Paris: Shakespeare and Co., 1922. First edition. The smallest limitation within the first printing, number 6 of 100 copies on Dutch handmade paper, signed by the author. Originally purchased by Lady Rothermere (Lilian Share), the wife of Harold Harmsworth, the tabloid baron, and who was a literary patron of T. S. Eliot, translator and general literati. Apparently bound for Lady Rothermere (judging by the age of the binding), in full yellow calf with the wrappers bound in and the top-edge gilt. A fine copy internally, some pages remain unopened. Binding a bit toned on the spine, and minor wear at the extremities otherwise in excellent shape. Housed in a custom clamshell.
Joyce’s masterwork of modernism, one of the great books of the 20th century. Though it follows a single day in the life of Dubliner Leopold Bloom - June 16th, a day which has since become a worldwide holiday - Ulysses’ complex structure is actually inspired by Homer’s Odyssey. The book’s stream of consciousness prose and its experimental nature were groundbreaking, and many of the techniques Joyce used have since become standard fare. Ulysses took Joyce over seven years to write, and the story of its publication became an epic in itself. The work was first released in serial from 1918 to 1920 in the magazine "The Little Review," and published in Paris in a limited first edition in 1922 by Sylvia Beach, the owner of the Shakespeare and Company bookstore. It was not, however, released in the UK and United States, where the book had quickly been banned. In fact, copies were smuggled into both countries until a landmark obscenity trial cleared the book for American publication in 1934. Joyce claimed that he “put in so many enigmas and puzzles [into Ulysses] that it will keep the professors busy for centuries arguing over what I meant, and that's the only way of insuring one's immortality.” Time has certainly proven him correct. "Ulysses is the most important contribution that has been made to fictional literature in the twentieth century. It will immortalize its author with the same certainty that Gargantua and Pantagruel immortalized Rabelais, and "The Brothers Karamazov" Dostoevsky. It is likely that there is no one writing English today that could parallel Joyce's feat…” (Contemporary NY Times Review, 1922).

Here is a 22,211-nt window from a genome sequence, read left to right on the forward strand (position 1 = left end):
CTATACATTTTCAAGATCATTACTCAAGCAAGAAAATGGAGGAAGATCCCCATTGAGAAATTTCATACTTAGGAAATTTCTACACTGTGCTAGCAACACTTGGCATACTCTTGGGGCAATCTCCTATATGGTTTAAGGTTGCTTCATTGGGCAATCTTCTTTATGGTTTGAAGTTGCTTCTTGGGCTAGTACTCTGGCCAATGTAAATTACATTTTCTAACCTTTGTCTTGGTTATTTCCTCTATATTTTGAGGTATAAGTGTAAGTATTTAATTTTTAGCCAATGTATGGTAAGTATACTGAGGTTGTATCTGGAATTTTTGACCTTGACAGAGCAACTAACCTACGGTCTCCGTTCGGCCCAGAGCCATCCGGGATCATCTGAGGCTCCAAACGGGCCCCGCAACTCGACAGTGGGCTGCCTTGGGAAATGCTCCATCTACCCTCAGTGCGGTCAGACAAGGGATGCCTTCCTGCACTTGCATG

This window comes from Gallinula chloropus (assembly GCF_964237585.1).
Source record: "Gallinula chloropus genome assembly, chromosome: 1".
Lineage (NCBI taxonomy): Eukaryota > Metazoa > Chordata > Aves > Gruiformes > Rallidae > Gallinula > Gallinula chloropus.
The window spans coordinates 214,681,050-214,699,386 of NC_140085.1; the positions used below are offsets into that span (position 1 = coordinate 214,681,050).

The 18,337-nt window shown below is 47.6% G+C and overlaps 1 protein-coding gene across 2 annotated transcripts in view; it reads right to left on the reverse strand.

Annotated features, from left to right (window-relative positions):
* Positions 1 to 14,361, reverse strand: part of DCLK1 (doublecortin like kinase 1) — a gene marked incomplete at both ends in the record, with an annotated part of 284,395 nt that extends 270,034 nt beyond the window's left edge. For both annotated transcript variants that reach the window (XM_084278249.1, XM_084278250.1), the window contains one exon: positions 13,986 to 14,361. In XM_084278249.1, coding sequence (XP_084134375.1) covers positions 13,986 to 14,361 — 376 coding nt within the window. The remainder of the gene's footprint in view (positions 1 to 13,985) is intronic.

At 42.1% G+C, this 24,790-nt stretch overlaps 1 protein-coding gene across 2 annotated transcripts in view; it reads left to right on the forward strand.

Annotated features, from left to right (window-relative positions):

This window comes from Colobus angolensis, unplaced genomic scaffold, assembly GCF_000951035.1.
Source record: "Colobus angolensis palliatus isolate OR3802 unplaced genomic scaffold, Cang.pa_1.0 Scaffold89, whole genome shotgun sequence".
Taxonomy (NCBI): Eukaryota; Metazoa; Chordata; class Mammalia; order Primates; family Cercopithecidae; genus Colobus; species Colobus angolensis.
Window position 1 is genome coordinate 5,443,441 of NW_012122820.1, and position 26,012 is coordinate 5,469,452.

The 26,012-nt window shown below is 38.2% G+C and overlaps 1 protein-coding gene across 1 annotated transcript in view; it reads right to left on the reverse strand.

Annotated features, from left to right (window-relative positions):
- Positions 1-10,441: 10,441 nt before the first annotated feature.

Slocum and Cahoon A17. (Item #1603)
Out of stock